Most of the readers of this column, if asked where Armenia is located, would be at a loss to give an answer.
Lying between the Black and Caspian Seas, Armenia touches on both Turkey and Iran. But at other times Armenia covered a larger area; and the Armenians, bitterly persecuted throughout their existence, have scattered around the world.
Armenian Christians are mostly Eastern Orthodox, numbering about 3.5 million. Since the last century, however, the Catholic Armenians have had their own patriarch, whose seat is in Beirut. They number perhaps 140,000. In 1981 a missionary diocese was established for the 38,000 Catholic Armenians in the United States.
Both Orthodox and Catholic Armenians honor as the effective founder of Armenian Christianity, St. Gregory the Illuminator, whose life spanned the late third and early fourth centuries. If local histories of the Christian origins of nations tend to be confused, the story of Christian Armenian beginnings is especially short on facts and long on fancies. Here, however, in brief, is what appears to be the biography of St. Gregory of Armenia.
Armenian tradition says that Gregory was the son of a prominent nobleman named Anak. Anak assassinated the Armenian King Chosroes I. The boy, at least, was saved from death at the hands of the royal avengers by being raised at faraway Caesarea in Cappadocia. Having received there a Christian education, he returned to his nation intent on preaching the Catholic faith, at that time professed by relatively few of his countrymen.
The future saint carried out this mission to the pagan Armenians with zeal and courage, says the story. He even ventured to destroy the heathen temple at Ashtishat. For this he was imprisoned by the irate King Tiridates. It was a long and hard incarceration, but he survived it and was finally released. Resuming his interrupted apostolate, he converted even the king himself, and had the joy of seeing Christianity declared the faith of the nation.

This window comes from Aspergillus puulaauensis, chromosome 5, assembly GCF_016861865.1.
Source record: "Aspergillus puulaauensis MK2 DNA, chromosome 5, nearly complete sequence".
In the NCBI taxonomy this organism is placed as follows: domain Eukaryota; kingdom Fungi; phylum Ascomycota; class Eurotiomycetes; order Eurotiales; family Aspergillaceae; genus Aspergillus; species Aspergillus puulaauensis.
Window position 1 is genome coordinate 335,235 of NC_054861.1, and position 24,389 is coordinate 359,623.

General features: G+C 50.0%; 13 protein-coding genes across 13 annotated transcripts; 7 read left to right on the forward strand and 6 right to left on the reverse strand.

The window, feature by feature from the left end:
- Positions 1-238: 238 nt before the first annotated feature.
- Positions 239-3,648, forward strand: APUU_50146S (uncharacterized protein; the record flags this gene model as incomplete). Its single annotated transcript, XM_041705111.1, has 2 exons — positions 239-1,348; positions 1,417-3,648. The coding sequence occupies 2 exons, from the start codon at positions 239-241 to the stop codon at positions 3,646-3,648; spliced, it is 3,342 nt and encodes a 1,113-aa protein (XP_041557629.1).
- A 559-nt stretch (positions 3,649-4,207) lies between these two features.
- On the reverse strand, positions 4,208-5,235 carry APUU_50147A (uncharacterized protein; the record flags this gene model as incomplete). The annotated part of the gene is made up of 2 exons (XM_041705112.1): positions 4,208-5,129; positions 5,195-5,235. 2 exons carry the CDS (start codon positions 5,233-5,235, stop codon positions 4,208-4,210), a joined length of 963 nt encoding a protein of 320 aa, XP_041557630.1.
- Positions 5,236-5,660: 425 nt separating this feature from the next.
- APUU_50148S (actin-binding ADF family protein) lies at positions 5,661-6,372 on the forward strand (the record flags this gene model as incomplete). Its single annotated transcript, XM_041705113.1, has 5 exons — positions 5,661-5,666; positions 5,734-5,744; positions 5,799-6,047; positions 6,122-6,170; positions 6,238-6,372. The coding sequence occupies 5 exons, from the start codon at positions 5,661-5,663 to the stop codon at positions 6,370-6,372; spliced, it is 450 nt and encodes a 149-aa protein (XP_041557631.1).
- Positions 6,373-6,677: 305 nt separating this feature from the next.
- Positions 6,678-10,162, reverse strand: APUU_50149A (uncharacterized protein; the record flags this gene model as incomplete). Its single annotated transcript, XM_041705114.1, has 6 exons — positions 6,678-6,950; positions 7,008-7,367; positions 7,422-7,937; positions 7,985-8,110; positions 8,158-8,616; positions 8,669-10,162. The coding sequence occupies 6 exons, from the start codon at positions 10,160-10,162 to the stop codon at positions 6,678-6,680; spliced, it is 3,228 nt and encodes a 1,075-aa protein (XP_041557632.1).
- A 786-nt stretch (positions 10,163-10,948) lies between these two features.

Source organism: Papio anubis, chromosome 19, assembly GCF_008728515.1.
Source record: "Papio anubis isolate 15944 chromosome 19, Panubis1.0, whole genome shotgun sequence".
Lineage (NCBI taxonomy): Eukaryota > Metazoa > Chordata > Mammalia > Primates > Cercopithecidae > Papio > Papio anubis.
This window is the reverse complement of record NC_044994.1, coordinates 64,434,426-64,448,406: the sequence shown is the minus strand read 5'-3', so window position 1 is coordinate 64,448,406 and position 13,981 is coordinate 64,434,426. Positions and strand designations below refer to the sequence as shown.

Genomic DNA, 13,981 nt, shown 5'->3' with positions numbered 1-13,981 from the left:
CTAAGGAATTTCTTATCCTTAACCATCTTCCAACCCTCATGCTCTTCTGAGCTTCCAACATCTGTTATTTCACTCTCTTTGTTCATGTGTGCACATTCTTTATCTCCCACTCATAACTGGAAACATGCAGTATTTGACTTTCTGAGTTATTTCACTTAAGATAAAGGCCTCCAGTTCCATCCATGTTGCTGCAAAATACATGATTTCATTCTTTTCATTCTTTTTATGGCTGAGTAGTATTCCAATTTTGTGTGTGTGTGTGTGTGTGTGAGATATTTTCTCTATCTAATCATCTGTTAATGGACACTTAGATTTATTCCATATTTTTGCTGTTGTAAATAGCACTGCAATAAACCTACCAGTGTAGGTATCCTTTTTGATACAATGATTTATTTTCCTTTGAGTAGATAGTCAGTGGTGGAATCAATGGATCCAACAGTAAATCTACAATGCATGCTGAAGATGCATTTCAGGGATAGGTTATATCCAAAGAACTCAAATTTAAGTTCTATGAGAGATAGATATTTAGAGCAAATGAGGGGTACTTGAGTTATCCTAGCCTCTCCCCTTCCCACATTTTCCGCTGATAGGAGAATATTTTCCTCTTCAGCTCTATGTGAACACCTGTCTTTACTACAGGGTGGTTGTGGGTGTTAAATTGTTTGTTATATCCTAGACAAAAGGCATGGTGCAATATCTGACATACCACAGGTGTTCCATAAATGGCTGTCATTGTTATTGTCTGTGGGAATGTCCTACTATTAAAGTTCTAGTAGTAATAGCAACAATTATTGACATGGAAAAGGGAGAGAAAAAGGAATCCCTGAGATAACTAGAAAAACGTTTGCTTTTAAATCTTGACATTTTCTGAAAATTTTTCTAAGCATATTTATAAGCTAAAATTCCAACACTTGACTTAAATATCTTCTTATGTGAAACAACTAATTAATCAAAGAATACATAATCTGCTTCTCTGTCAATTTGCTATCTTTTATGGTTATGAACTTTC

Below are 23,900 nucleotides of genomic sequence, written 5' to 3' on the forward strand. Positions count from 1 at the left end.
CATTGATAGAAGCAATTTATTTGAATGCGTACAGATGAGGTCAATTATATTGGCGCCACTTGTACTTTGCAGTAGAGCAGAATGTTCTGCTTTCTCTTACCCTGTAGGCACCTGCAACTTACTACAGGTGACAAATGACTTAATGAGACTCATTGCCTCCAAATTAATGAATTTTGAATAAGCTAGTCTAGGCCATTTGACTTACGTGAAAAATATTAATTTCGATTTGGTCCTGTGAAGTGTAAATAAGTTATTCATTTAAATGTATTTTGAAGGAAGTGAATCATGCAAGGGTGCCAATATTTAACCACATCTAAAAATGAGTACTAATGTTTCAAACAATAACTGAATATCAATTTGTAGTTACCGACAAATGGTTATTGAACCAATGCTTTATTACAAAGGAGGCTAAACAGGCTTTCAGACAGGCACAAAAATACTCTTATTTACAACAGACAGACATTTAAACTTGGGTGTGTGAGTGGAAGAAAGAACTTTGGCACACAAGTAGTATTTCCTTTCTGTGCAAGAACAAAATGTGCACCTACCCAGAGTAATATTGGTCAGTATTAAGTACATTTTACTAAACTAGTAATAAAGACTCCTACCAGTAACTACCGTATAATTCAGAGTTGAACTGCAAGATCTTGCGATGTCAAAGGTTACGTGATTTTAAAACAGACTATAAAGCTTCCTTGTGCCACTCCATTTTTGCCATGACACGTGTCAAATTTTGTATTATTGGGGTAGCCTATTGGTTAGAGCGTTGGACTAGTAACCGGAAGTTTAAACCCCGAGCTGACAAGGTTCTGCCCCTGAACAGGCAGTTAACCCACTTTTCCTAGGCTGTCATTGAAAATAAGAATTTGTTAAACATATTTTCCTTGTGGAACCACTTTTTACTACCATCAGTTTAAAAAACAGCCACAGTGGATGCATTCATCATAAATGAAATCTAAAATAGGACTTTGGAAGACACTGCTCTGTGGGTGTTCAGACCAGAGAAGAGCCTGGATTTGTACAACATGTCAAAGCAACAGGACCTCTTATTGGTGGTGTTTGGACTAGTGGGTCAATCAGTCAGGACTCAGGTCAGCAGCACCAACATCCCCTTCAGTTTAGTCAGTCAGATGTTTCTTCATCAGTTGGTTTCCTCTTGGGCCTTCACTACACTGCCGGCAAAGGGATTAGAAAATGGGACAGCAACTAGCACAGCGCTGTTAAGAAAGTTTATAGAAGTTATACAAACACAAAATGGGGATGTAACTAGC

As a result, he was named bishop of Ashtishat around 315 and was consecrated by Archbishop Leontius of Caesarea. Carrying his efforts still further, Bishop Gregory went on to convert the kings of Caucasian Iberia, Lazes and Albania.
For the continuance of the Church’s work, he consecrated as bishops two sons that he had from his marriage as a layman. Towards the end of his life he retired to a hermitage in the desert. Unfortunately, since one of his bishop-sons was also married, the bishops who followed him continued to be chosen from the same family. After a century, that type of succession was finally straightened out. The episcopate is not an inherited office.
The Armenian Rite liturgy, while basically the same as all Masses, differs in many respects from both the Latin Rite, which we follow, and the Greek Rite, followed by the Greek and Slavic rites, both Catholic and separated. In the Armenian Rite, there is a special prayer of faith in the Holy Trinity. When the great first ecumenical council was convoked in A.D. 325 to define that Christ is truly divine, St. Gregory had sent his son and successor, St. Aristakes, to represent him. Bishop Aristakes brought back home the text of the Creed we all use in the Mass today, which defines that the Son is “one in Being with the Father.” When the old Illuminator read it, he is said to have uttered the words of praise that the Armenians have used ever since after the singing of the Creed at Mass:
“As for us, we praise Him who was before time, worshipping the Holy Trinity and the one Godhead of the Father, the Son and the Holy Spirit, now and throughout all ages!”
–Father Robert F. McNamara